Mapping Biodiversity in Cuba

Expedition Briefing


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The Research

Despite Cuba’s importance as a biodiversity hotspot, long-term political complexities with the U.S. and other nations stymied collaborative international research. This is a critical moment in history for this island nation, with the potential for significant economic development around the corner and the unique opportunity to help protect this island’s outstanding biodiversity (Boom 2011; Davalos 2004; Fritsch and McDowell 2003; Iturralde-Vinent and MacPhee 1999; Savage 1991).

The mountainous forests of Lomas de Banao Ecological Reserve (LBER) are home to species only found in the Caribbean—including the vulnerable Cuban Parakeet and the near threatened Cuban Amazon Parrot (Garrido et al. 2011; González et al. 2014; Cañizares-Morera et al. 2005; Cañizares-Morera and Berovides 2008). This region faces many conservation challenges, including habitat transformation in neighboring agricultural lands, illegal extraction of flora and fauna from protected areas (Muñoz 2014), and the presence of the amphibian chytrid fungus that threatens endemic frog populations in the nearby locality of Topes de Collantes (Díaz et al. 2007).

There is a great need to strengthen the management of LBER to better protect its biodiversity, better understand conservation threats, and integrate rural communities into natural resource protection schemes. By intensive monitoring of biodiversity with the help of citizen scientists, specifically birds, trees, and amphibians species that are indicators of habitat quality, scientists hope to gain a better understanding of the overall ecosystem during a pivotal moment for Cuba.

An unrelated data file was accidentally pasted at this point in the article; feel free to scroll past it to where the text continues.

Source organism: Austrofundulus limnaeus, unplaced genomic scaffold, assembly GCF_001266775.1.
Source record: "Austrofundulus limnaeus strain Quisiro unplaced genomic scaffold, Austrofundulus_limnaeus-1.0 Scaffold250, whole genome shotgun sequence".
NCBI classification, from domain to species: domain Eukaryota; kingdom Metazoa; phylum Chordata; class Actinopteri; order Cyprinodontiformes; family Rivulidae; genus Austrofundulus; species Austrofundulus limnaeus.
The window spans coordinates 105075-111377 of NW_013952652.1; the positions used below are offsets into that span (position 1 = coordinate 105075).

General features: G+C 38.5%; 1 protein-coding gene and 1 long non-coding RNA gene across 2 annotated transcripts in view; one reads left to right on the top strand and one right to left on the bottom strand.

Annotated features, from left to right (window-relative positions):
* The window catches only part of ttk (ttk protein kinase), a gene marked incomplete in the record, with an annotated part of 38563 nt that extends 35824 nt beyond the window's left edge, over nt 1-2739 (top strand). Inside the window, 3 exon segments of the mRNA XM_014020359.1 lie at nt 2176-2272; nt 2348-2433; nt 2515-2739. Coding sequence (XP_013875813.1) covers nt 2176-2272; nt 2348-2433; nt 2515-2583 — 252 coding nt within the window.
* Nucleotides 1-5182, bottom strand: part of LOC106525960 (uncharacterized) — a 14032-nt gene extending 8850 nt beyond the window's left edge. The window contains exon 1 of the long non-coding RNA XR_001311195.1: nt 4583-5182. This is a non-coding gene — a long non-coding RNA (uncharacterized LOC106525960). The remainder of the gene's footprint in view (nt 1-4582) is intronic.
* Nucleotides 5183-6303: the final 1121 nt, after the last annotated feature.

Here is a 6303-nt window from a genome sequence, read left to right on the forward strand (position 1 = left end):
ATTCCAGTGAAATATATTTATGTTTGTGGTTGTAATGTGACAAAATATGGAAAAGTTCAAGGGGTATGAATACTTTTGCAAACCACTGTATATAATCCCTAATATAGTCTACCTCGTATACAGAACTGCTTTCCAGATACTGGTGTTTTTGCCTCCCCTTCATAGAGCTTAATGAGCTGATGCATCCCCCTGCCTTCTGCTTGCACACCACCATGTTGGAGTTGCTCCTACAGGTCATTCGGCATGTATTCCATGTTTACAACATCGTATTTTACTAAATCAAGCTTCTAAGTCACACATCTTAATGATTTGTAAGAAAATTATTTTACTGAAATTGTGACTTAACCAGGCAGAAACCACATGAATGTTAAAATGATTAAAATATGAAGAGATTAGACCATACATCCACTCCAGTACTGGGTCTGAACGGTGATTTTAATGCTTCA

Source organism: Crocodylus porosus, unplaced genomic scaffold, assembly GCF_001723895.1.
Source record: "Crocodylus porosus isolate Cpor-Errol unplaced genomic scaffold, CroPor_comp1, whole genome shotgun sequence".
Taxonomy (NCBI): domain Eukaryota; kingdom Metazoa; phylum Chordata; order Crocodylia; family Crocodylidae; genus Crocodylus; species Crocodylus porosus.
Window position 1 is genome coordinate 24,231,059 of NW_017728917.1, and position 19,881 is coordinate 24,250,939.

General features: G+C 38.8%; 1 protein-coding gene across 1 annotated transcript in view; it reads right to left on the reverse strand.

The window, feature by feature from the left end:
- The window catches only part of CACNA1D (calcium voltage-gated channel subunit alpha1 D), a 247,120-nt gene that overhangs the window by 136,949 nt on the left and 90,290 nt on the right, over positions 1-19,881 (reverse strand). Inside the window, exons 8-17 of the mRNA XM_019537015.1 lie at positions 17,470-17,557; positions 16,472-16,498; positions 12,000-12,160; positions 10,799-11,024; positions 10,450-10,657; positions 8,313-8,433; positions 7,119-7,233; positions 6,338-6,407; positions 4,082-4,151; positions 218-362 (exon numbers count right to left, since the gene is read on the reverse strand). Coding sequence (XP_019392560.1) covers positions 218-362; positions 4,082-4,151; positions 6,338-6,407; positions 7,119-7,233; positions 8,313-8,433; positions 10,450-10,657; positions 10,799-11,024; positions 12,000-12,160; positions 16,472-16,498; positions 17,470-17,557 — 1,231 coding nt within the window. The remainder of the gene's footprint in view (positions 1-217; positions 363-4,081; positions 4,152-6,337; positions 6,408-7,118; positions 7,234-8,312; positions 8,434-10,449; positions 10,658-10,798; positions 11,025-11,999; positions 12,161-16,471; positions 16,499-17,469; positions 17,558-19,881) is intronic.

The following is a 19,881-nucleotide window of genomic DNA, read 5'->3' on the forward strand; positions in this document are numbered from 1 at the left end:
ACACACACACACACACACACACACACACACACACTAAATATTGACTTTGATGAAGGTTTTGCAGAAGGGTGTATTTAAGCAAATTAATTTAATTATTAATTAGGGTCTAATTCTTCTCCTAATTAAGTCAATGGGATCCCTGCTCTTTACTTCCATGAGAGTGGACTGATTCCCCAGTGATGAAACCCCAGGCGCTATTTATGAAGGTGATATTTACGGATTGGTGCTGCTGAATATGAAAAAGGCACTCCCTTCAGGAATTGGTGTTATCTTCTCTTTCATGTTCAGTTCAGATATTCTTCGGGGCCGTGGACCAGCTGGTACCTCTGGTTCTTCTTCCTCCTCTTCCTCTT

Research Aims

Researchers seek to merge scientific research, ecological teaching, and community outreach with the goal of establishing a mid- to long-term research and monitoring program in LBER to generate data and information critical to the conservation of biodiversity and sustainable management of the Banao River Basin. The overarching research question focuses on the extent of changes in species composition and abundances of indicator taxa through time at the LBER, and the linkages between these potential changes and increasing human impact in this area of Cuba.

In alignment with this question, researchers have three scientific objectives:

  1. Investigate the composition and structure of avian, amphibian, reptile and plant communities at the edge and core zones of the LBER.
  2. Support conservation interventions set by the Reserve to aid the recovery of endangered species
  3. Develop a community outreach program to implement with the rural communities of Banao, where targeted taxa survives and is well managed.

Project research hypotheses will guide the research and monitoring of critical species and conservation threats, as well as assist in the early detection of potential new threats. By directly involving community members in our research, our project will help strengthen the participation of local communities in the management of LBER, and contribute to the reduction of species extraction from these reserves.

How You Will Help

Led by the scientists and a team of local experts, citizen scientists will:

  • Hike along prescribed transects through the forest to document bird, reptile, and amphibian species through sightings and audio recordings
  • Record temperature and relative humidity at monitoring stations
  • Hike to designated plot locations to survey flower and tree abundance and composition
  • While hiking transects, record signs of human disturbance (e.g. logging, parrot nest destruction)
  • Input data into datasets

Volunteers may also have the opportunity to:

  • Learn to use statistical analysis to test project scientific research hypotheses
  • Present on survey results at the end of expedition
  • Participate in ongoing conservation efforts including the construction and placement of artificial nests for Cuban parrots
  • Plant nurseries located in protected areas to aid reforestation efforts, including the planting of mangroves and critical forest species

Life in the Field